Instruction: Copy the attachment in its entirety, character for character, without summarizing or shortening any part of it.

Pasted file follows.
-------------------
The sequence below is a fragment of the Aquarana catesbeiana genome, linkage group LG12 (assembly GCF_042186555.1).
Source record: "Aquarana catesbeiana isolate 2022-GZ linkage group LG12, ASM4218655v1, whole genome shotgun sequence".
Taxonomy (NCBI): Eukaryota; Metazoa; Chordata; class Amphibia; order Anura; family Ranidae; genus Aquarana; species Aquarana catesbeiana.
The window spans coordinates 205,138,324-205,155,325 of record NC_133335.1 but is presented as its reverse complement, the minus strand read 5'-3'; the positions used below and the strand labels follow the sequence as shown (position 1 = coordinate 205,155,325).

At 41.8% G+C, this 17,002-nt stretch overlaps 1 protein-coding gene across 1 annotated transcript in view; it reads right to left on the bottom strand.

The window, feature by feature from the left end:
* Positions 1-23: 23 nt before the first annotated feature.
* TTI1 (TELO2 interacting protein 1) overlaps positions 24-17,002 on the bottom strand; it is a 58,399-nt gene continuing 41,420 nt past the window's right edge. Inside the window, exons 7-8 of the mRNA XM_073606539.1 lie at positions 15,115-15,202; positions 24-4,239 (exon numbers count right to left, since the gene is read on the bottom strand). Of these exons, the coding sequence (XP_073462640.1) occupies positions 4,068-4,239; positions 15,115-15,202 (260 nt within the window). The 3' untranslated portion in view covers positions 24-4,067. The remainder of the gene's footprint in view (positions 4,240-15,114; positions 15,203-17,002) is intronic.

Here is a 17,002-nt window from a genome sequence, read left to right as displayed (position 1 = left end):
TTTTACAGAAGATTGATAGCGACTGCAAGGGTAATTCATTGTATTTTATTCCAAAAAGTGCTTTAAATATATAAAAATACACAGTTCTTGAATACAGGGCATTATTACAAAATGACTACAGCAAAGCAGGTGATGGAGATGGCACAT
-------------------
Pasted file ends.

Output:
The sequence below is a fragment of the Aquarana catesbeiana genome, linkage group LG12 (assembly GCF_042186555.1).
Source record: "Aquarana catesbeiana isolate 2022-GZ linkage group LG12, ASM4218655v1, whole genome shotgun sequence".
Taxonomy (NCBI): Eukaryota; Metazoa; Chordata; class Amphibia; order Anura; family Ranidae; genus Aquarana; species Aquarana catesbeiana.
The window spans coordinates 205,138,324-205,155,325 of record NC_133335.1 but is presented as its reverse complement, the minus strand read 5'-3'; the positions used below and the strand labels follow the sequence as shown (position 1 = coordinate 205,155,325).

At 41.8% G+C, this 17,002-nt stretch overlaps 1 protein-coding gene across 1 annotated transcript in view; it reads right to left on the bottom strand.

The window, feature by feature from the left end:
* Positions 1-23: 23 nt before the first annotated feature.
* TTI1 (TELO2 interacting protein 1) overlaps positions 24-17,002 on the bottom strand; it is a 58,399-nt gene continuing 41,420 nt past the window's right edge. Inside the window, exons 7-8 of the mRNA XM_073606539.1 lie at positions 15,115-15,202; positions 24-4,239 (exon numbers count right to left, since the gene is read on the bottom strand). Of these exons, the coding sequence (XP_073462640.1) occupies positions 4,068-4,239; positions 15,115-15,202 (260 nt within the window). The 3' untranslated portion in view covers positions 24-4,067. The remainder of the gene's footprint in view (positions 4,240-15,114; positions 15,203-17,002) is intronic.

Here is a 17,002-nt window from a genome sequence, read left to right as displayed (position 1 = left end):
TTTTACAGAAGATTGATAGCGACTGCAAGGGTAATTCATTGTATTTTATTCCAAAAAGTGCTTTAAATATATAAAAATACACAGTTCTTGAATACAGGGCATTATTACAAAATGACTACAGCAAAGCAGGTGATGGAGATGGCACAT